Thanks to all who responded to our call for recommended Adirondack, environmental and nature-themed reading to pass the time in COVID-19 quarantine.
We also reached out to a handful of Almanack contributors to ask for their input and here’s some additional suggestions to add to the list:
“The Adirondacks – Wild Island of Hope,” by Gary Randorf (John Hopkins University Press)
— David Gibson, Managing Partner, Adirondack Wild: Friends of the Forest Preserve
From Ed Zahniser:
- I edited Adirondack writings by and about my father (Howard Zahniser)’s Adirondack conservation/wilderness work as the book “Where Wilderness Preservation Began,” still available from North Country Books.
- Paul Schaefer’s books “Adirondack Cabin Country” and “Defending the Wilderness” are also important and interesting books.
- Maitland Desormo’s book “Noah John Rondeau: Adirondack Hermit,” is a great read. Paul Schaefer’s grandson David Greene cracked Rondeau’s code writing. David noticed that Rondeau was listing weather and calendar days. From that he was able to interpret Rondeau’s “alphabet.”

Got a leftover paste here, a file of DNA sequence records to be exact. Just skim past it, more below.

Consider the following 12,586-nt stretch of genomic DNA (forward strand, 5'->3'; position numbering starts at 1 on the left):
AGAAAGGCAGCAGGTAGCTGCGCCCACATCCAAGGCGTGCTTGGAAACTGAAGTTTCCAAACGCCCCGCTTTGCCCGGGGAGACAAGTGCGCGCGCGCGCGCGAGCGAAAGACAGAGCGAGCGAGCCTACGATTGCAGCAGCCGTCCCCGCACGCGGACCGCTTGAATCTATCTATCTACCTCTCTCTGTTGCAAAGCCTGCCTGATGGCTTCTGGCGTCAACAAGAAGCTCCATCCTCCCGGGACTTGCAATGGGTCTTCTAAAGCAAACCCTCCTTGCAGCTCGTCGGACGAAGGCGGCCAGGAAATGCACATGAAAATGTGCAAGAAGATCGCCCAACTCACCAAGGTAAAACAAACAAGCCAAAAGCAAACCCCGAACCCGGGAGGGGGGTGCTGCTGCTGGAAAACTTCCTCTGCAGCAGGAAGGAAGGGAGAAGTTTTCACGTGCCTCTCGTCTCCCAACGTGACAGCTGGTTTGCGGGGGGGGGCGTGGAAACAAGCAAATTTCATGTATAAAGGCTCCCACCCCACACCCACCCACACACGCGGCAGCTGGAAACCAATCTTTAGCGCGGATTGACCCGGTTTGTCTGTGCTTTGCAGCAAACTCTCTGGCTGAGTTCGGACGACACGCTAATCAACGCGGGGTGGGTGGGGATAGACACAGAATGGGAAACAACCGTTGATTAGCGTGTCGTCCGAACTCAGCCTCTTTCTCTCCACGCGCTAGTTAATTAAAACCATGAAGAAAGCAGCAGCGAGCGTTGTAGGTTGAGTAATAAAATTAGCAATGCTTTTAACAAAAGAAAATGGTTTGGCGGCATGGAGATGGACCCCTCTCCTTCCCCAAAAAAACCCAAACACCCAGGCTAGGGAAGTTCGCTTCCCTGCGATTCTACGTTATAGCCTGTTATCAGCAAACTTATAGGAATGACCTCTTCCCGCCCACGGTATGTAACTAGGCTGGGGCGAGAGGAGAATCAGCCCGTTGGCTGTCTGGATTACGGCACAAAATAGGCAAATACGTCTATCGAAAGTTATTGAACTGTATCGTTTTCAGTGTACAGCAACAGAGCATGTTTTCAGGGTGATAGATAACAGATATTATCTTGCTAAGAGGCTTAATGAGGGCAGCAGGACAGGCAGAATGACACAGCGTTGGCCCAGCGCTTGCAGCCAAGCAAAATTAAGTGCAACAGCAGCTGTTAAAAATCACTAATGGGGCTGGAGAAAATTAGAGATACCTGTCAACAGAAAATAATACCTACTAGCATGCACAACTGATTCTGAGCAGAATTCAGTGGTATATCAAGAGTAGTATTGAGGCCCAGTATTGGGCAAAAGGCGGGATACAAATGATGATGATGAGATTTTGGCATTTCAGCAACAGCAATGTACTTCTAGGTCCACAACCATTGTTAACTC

- I also edited and produced “Ranger Bowback: An Adirondack Farmer,” memoir by Daisy Dalaba Allen, which recounts subsistence farming near the end of Edwards Hill Road well into the 1950s. There are not many books about Southern Adirondack farming.
- “Wilderness Forever: Howard Zahniser and the Path to the Wilderness Act,” by Mark W.T. Harvey
- “The Wilderness Writings of Howard Zahniser (anthology),” by Mark W.T. Harvey
- A Wilderness Original: Bob Marshall,” by James M. Glover
- Local Memoir North Creek area: Richard Stewart’s “The Recipe of Life”
- “Neighbors of Yesterday,” Jeanne Robert Foster
- “The Adirondack Park,” Frank Graham, Jr.
From Phil Terrie
- For the classics, I suggest you look up a piece I wrote for the Explorer on 19th-cent. travel narratives (May-June 2012, reprinted in my book, published by the Adirondack Explorer, “Seeing the Forest“).
- The best academic books with really good Adirondack history are Karl Jacoby’s “Crimes Against Nature” (only 1/4 about the Adks) and Melissa Otis’s “Rural Indigenousness.”
Ben Brosseau, Director of Communications for Adirondack Mountain Club, shared this post of ADK must-reads: https://www.adk.org/5-adk-publications/. He added: “‘The Adirondack Reader’ and ‘Adirondack Archangels’ are personal favorites.”
Check out writer/editor John Davis‘ suggestions here: https://www.adirondackalmanack.com/2020/04/reading-in-place.html